Conference Paper
Full-text available
Human-centricity in manufacturing is becoming an essential enabler to achieve social sustainable manufacturing. In particular, human-centric automation can offer new means to increase competitiveness in the face of new social challenges for the factories of the future. This paper proposes a Human-Centred Reference Architecture that can structure and guide efforts to engineer Next Generation Balanced Automation Systems featuring adaptive automation that take into account various criteria in the operating environment such as time-lapse, performance degradation, age-, disability- and inexperience-related limitations of operators to increase their working capabilities.
Chapter
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Book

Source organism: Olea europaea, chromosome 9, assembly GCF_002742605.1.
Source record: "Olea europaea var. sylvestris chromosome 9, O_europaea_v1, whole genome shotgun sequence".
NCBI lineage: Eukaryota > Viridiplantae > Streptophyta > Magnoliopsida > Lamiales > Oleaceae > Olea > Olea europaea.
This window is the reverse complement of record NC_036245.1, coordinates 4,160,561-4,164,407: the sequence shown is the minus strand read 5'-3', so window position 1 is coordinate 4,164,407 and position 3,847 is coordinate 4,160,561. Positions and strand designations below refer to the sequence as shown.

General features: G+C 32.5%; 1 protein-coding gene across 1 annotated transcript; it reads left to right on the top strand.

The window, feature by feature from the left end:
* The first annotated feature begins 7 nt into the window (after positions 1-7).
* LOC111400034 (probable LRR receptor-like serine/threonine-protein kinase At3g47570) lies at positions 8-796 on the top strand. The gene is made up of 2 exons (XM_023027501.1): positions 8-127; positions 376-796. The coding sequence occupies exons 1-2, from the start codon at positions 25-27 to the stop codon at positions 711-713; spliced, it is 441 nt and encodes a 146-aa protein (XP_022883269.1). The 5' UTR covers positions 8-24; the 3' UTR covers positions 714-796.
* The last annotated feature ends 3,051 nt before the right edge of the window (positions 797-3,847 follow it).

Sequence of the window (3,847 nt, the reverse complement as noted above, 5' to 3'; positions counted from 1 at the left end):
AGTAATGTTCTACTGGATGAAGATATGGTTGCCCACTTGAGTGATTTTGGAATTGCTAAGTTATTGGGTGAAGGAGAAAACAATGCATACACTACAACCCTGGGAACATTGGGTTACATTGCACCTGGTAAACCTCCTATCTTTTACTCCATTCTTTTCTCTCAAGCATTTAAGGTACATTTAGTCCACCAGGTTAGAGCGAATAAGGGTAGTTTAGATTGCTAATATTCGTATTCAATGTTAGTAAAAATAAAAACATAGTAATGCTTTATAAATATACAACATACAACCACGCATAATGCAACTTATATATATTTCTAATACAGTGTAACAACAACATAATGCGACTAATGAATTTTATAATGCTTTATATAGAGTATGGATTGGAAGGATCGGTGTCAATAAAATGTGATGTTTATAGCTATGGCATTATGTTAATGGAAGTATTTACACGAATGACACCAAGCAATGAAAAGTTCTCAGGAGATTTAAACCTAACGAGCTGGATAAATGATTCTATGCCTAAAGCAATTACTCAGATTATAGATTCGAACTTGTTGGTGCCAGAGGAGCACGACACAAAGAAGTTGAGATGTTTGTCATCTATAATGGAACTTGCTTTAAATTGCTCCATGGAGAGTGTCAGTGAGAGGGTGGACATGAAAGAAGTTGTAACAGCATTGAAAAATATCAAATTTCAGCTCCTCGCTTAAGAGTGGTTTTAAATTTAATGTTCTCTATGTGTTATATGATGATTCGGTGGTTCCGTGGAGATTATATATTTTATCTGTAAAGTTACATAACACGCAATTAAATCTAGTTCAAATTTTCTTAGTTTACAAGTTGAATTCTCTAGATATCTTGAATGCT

Understanding "what" consumers want and "why" are two of the most significant hurdles faced by any business creating products for consumers. Properly conducted sensory research experiments can provide answers to these questions and more. Sensory evaluation provides strategic information at various stages in the product lifecycle including the front end of innovation, new product development, product optimization, marketplace audits, and quality control among others. Sensory research can help identify issues that contribute to a product's success (or failure). This fourth edition draws on the author's practical experience in partnering with business associates in marketing and development teams to bring creativity and innovation to consumer driven product development in today's global business environment. The field of sensory science continues to grow and is now recognized as a strategic source of information for many Fortune 500 companies. Many scientists working in this field depend on the core textbooks such as this one to enhance their working knowledge base with practical business applications. * Appeals to sensory professionals in both in academia and business * Methods to integrate sensory descriptive information and consumer assessment * Coordinate marketing messages and imagery with the product's sensory experience.